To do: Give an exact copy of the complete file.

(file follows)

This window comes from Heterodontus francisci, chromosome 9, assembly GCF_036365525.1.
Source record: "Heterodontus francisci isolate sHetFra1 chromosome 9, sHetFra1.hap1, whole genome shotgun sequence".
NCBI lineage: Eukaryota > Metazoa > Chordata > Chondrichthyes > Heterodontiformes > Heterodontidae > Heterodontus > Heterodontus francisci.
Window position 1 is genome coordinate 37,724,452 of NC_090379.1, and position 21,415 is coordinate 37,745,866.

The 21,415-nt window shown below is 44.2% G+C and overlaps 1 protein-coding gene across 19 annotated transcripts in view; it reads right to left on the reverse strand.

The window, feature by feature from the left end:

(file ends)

This window comes from Heterodontus francisci, chromosome 9, assembly GCF_036365525.1.
Source record: "Heterodontus francisci isolate sHetFra1 chromosome 9, sHetFra1.hap1, whole genome shotgun sequence".
NCBI lineage: Eukaryota > Metazoa > Chordata > Chondrichthyes > Heterodontiformes > Heterodontidae > Heterodontus > Heterodontus francisci.
Window position 1 is genome coordinate 37,724,452 of NC_090379.1, and position 21,415 is coordinate 37,745,866.

The 21,415-nt window shown below is 44.2% G+C and overlaps 1 protein-coding gene across 19 annotated transcripts in view; it reads right to left on the reverse strand.

The window, feature by feature from the left end: